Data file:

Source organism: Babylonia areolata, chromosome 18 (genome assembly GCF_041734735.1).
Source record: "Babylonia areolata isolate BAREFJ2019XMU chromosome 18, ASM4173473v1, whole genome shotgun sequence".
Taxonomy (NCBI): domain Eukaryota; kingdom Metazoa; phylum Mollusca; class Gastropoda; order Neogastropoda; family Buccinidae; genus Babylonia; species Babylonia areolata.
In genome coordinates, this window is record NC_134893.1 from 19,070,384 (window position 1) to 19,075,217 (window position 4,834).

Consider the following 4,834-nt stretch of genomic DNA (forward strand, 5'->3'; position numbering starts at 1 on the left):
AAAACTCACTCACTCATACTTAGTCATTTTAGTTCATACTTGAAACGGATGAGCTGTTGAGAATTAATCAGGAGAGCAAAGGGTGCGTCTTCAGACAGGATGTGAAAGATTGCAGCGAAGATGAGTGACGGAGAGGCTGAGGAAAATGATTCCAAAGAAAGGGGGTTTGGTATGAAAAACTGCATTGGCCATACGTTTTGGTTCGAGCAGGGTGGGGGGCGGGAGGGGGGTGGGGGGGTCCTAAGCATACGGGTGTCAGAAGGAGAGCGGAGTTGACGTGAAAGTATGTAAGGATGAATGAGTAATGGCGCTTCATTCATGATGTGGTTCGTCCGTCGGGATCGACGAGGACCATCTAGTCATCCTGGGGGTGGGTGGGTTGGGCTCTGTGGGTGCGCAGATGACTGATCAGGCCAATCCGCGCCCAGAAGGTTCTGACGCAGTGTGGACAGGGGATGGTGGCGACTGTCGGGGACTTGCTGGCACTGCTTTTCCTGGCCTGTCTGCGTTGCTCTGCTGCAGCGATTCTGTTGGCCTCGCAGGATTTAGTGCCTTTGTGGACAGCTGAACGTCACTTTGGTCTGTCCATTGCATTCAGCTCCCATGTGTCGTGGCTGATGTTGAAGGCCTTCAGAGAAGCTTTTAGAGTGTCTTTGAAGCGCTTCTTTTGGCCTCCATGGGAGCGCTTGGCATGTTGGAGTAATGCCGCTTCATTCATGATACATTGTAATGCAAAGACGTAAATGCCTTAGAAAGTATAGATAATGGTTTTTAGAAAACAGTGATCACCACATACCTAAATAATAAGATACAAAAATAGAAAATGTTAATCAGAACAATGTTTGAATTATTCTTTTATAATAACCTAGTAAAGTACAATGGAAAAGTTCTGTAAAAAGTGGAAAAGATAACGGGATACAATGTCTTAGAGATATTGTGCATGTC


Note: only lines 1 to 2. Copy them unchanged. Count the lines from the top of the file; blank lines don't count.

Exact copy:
Source organism: Babylonia areolata, chromosome 18 (genome assembly GCF_041734735.1).
Source record: "Babylonia areolata isolate BAREFJ2019XMU chromosome 18, ASM4173473v1, whole genome shotgun sequence".